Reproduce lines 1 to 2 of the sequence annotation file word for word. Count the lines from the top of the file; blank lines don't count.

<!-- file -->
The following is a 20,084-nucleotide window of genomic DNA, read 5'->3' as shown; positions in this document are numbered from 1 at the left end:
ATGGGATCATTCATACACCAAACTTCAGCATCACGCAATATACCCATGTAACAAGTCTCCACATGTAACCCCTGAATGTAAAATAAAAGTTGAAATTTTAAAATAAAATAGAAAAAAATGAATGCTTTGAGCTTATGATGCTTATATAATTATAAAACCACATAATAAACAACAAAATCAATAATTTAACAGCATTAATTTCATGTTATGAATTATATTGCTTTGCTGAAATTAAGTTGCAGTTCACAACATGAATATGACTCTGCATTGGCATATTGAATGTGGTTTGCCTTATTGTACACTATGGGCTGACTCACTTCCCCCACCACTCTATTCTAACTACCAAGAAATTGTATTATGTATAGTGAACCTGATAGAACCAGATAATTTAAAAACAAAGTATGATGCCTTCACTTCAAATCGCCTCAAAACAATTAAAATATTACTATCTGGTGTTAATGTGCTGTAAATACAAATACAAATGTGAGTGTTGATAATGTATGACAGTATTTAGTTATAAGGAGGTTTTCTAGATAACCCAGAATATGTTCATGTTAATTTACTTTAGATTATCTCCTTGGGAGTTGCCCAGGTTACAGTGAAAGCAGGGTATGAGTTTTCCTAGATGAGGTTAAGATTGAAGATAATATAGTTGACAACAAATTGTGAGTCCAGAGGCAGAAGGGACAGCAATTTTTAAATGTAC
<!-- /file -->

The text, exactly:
The following is a 20,084-nucleotide window of genomic DNA, read 5'->3' as shown; positions in this document are numbered from 1 at the left end:
ATGGGATCATTCATACACCAAACTTCAGCATCACGCAATATACCCATGTAACAAGTCTCCACATGTAACCCCTGAATGTAAAATAAAAGTTGAAATTTTAAAATAAAATAGAAAAAAATGAATGCTTTGAGCTTATGATGCTTATATAATTATAAAACCACATAATAAACAACAAAATCAATAATTTAACAGCATTAATTTCATGTTATGAATTATATTGCTTTGCTGAAATTAAGTTGCAGTTCACAACATGAATATGACTCTGCATTGGCATATTGAATGTGGTTTGCCTTATTGTACACTATGGGCTGACTCACTTCCCCCACCACTCTATTCTAACTACCAAGAAATTGTATTATGTATAGTGAACCTGATAGAACCAGATAATTTAAAAACAAAGTATGATGCCTTCACTTCAAATCGCCTCAAAACAATTAAAATATTACTATCTGGTGTTAATGTGCTGTAAATACAAATACAAATGTGAGTGTTGATAATGTATGACAGTATTTAGTTATAAGGAGGTTTTCTAGATAACCCAGAATATGTTCATGTTAATTTACTTTAGATTATCTCCTTGGGAGTTGCCCAGGTTACAGTGAAAGCAGGGTATGAGTTTTCCTAGATGAGGTTAAGATTGAAGATAATATAGTTGACAACAAATTGTGAGTCCAGAGGCAGAAGGGACAGCAATTTTTAAATGTAC